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  10. Steven Lowe

    I am totally confused by your review as I found The Peanuts Movie to be full of heart and soul, and yes I am more than familiar with the original source material. To me it was as if Schultz himself had risen from the grave to give us this special treat. When I heard they were doing this film I was full of nothing but fear and dread but boy was I wrong. Not only was this a faithful adaption but it is easily one of the finest animated movies ever. Also I have to confess you lost me on the whole Star Wars Force Awakens tangent. Can’t help thinking the name of your site couldn’t be more apt 🙂

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    1. Sean Post author

      The Peanuts Movie was a vacuous exercise that was a dull regurgitation of the source material. It is totally forgettable as a result. It is not even close to being the finest animated movie from 2015 let alone “easily one of the finest animated ever” and honestly, six months later the only thing I remember about the movie is that roughly half of it was Snoopy fighting the Red Baron. Contrast that with Inside Out, which I remember vividly. Bing Bong on his own was more memorable than all the Peanuts characters combined.

      Since my reference to the Force Awakens was not clear, let me make it so. Just as the Peanuts movie used nostalgia to cover up the lack of an original story, so did The Force Awakens, which, like the 1977 original (1) starts on a desert planet; (2) revolves around an orphan protagonist who is seemingly drawn into the fray at random, turns out to have latent superpowers, and is helped along by a cute droid who speaks in beeps as those powers are discovered; and (3) the protagonist ends up assisting the rebels in blowing up a world-destroying starbase, using the exact same starship to make the journey from the desert planet to the starbase and being assisted in the task by the exact same two rogue smugglers as in the original movie. Surely there’s a fresh and better story that could have been made for both franchises.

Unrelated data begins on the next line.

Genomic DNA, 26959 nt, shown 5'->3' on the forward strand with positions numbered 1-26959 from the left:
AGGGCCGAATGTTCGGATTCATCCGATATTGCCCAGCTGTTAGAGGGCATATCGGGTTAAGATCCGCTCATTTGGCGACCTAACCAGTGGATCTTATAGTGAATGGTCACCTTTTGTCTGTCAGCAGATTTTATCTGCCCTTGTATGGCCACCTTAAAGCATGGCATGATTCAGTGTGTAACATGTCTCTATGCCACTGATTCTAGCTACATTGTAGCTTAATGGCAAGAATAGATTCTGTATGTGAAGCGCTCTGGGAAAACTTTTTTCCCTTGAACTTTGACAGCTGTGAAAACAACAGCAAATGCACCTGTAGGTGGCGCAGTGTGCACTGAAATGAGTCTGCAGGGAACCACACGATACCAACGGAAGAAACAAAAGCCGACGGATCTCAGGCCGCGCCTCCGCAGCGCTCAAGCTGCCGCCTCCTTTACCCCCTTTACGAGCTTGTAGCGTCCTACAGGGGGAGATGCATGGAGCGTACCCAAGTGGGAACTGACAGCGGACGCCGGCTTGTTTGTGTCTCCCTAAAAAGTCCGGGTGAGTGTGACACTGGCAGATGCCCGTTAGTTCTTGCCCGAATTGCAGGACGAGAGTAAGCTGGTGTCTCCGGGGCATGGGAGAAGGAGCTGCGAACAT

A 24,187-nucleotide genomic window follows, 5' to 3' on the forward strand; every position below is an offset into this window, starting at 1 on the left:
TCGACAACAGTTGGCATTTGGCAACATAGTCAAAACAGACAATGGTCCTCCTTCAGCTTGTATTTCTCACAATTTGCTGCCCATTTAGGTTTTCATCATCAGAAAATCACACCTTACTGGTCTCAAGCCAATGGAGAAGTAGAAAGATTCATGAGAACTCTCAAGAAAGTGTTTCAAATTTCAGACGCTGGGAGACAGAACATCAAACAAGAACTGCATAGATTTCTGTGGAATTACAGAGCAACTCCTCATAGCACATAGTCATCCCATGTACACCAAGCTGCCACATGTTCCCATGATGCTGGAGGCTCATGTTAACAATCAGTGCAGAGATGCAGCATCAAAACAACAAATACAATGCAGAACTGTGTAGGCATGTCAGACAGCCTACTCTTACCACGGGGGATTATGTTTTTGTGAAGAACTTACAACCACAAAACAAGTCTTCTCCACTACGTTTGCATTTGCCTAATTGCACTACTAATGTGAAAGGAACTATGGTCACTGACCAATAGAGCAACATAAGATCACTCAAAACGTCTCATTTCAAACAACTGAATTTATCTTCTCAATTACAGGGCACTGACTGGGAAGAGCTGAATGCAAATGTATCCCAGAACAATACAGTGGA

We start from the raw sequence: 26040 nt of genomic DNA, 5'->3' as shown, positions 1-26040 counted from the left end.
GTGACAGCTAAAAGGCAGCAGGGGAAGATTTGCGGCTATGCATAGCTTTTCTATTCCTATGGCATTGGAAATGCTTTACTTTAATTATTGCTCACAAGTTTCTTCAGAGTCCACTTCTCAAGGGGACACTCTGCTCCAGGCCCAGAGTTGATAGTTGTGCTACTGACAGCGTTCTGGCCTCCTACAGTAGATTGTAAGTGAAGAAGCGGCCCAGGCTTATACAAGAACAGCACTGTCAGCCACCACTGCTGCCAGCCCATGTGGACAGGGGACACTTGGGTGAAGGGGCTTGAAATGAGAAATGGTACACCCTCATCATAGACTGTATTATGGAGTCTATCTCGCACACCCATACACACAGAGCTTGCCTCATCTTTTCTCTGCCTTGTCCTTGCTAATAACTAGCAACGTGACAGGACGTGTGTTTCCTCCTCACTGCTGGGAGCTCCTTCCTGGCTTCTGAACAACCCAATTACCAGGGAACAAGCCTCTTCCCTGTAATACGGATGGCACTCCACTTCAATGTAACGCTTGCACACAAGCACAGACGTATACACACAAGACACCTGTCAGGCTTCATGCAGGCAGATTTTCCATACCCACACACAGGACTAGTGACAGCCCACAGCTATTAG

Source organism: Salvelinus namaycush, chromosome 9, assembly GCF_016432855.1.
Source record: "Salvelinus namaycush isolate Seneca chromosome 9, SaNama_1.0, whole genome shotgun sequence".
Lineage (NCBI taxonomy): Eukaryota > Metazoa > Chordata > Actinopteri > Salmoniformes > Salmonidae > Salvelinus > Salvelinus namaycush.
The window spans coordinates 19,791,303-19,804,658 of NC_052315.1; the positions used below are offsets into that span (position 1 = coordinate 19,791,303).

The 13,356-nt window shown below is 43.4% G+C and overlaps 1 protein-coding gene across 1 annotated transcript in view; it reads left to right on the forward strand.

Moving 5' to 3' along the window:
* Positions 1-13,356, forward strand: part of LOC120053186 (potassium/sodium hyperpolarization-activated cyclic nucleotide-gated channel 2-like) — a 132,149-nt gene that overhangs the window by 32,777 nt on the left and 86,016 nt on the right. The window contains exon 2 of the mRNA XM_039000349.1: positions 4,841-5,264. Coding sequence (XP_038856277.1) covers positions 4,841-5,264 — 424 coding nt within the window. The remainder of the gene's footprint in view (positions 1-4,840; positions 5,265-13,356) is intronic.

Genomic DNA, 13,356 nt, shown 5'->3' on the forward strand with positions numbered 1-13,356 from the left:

And I’m glad to be an asshole if it means expecting movies to build upon their source material rather than regurgitating the same things we’ve already seen. Because I do.

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      1. Steven Lowe.

        Well Sean I guess that’s me told then haha, you truly are an asshole so congrats on living up to your potential!!! I totally refute your silly Star Wars comparisons as your argument holds about as much water as a thimble IMO. Oh if you loved Inside Out so much you should prob check out what HEAVILY inspired it Numbskulls. Have a nice day 🙂